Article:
• Kátia Boroni

Birds of prey imprinting on parents


As soon as a raptor is hatched it is poor sighted, so at first it will respond to the call of the mother, and the chick will respond by gaping for food. As time passes and it can see better, it's when the imprint on the parent as the provider of food starts. The chick will beg for food for its parent and not for random shadowy movements like it did on the first days. As soon as the parent is identified, the fear of the non-parent will start. If it is switched from natural to human parents or vice-versa, at the beginning, the bird will be afraid, but later it will settle down and continues the imprinting period with the new parent.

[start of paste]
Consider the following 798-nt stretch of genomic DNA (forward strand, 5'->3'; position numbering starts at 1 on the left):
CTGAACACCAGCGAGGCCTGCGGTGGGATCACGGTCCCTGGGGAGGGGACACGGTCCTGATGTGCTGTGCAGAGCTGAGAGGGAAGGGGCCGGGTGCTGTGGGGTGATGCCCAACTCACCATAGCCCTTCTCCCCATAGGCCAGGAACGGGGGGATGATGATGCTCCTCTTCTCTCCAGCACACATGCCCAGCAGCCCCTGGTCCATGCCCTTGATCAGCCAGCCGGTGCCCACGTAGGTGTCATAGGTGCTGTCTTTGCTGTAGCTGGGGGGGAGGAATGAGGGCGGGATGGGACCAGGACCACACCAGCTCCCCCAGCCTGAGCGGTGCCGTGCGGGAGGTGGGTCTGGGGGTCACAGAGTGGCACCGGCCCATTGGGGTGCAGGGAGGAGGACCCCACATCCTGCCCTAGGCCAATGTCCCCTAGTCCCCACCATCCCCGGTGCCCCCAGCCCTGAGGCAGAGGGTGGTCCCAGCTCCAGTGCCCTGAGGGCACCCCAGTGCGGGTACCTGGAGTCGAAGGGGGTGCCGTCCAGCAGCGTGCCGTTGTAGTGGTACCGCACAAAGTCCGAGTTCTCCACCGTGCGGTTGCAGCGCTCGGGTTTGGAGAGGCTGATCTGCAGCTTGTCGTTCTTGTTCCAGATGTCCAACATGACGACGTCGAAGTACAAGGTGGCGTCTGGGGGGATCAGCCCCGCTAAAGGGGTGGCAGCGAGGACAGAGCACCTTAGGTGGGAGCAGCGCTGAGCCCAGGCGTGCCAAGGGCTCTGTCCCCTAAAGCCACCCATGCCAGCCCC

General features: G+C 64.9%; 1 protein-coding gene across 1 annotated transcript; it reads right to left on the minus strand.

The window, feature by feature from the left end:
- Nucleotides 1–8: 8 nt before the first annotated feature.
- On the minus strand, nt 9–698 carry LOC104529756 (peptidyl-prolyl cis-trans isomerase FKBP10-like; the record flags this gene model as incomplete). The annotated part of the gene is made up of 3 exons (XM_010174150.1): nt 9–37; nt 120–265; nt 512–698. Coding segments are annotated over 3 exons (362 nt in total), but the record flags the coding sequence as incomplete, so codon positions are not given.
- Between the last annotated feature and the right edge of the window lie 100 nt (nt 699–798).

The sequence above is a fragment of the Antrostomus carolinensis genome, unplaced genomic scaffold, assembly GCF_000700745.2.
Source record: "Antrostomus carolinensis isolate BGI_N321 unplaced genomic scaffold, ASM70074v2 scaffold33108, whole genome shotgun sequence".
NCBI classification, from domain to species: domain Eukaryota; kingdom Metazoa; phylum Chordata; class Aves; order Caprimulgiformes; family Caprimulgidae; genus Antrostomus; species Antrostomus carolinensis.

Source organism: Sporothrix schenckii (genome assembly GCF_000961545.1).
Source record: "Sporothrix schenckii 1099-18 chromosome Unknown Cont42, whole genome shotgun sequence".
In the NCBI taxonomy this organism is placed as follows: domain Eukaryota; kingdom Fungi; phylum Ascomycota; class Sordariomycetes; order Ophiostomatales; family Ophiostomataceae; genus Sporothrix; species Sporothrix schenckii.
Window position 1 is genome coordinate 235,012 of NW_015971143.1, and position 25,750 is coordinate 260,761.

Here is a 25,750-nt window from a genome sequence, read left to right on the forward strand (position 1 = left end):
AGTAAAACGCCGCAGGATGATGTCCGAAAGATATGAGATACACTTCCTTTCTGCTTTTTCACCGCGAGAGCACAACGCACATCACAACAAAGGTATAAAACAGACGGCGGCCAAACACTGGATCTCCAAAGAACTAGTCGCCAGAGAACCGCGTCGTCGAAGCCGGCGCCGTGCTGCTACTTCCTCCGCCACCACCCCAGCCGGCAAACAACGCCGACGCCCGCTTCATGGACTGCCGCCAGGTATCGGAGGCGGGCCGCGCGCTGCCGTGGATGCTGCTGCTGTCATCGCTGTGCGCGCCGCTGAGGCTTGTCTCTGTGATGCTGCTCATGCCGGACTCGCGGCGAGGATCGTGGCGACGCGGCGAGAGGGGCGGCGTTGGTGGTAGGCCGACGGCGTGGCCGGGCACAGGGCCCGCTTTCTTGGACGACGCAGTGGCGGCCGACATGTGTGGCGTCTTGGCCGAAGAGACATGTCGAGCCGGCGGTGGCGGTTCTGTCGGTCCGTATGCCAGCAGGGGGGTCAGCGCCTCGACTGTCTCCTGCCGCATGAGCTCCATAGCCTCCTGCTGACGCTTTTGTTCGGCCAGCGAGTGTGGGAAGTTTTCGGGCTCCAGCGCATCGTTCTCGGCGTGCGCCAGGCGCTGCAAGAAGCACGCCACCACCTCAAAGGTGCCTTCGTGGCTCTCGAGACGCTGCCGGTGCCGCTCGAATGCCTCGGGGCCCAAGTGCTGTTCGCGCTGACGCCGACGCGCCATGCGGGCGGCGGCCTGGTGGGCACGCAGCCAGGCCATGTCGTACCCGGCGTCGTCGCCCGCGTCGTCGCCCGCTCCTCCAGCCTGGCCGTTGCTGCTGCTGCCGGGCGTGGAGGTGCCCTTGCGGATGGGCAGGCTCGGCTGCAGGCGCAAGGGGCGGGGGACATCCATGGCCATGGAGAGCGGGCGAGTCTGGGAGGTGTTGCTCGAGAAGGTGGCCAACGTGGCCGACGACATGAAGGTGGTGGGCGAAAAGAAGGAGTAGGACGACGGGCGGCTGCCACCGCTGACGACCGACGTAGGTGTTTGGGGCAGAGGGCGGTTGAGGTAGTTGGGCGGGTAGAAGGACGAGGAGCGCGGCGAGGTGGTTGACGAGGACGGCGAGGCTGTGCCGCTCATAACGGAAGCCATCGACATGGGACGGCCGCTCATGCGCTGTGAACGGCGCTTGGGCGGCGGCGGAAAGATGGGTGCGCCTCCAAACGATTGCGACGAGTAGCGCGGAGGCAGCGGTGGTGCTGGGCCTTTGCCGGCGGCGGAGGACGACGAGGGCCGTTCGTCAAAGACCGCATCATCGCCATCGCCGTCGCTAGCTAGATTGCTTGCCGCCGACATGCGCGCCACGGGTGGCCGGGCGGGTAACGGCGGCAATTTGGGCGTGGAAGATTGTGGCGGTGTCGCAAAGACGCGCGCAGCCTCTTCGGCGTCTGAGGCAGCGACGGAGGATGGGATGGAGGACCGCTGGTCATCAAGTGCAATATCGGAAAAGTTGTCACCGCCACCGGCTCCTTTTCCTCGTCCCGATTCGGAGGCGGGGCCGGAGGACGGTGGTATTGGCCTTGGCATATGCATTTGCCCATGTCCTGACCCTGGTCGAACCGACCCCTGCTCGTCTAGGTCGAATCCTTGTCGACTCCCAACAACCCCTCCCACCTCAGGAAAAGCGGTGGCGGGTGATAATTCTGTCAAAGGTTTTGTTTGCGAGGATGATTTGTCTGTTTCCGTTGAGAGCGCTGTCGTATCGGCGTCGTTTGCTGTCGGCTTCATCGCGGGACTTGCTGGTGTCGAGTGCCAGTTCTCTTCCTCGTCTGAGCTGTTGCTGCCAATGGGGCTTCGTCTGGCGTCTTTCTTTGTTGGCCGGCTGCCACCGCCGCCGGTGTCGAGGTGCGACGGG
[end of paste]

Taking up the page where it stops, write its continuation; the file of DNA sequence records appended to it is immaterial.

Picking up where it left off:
According to Fox, there is a genetically programmed parent image, so chicks will imprint more strongly and more rapidly on objects which closely approximate their natural parents, although they can imprint in other ones, like humans, for example.

A hawk cannot recognize itself in the mirror; it will think it´s another bird, not its own reflection. It´s known that if the hawk is reared by a human, it´s possible that it will identify that human as a parent, and later as a sexual partner. So, in this case, could we imagine the hawk thinks he looks like a human? Fox says that he is still working on this little problem, so no answers for this yet.

🦅 See also on www.facebook.com/diariodefalcoaria

#diariodefalcoaria#diariodeestudosdefalcoaria#estudosdefalcoaria #falcoaria#jornalismo #avesderapina#falconrystudies #falconryjournalism#falconryreporter #falconry#birdsofprey #cetrerĂ­a #periodismo#periodismocetrero #avesdepresa#halcones #nickfox#understandingthebirdofprey#bookstudies #behaviour#comportamento

33 visualizações0 comentário

Posts recentes

Ver tudo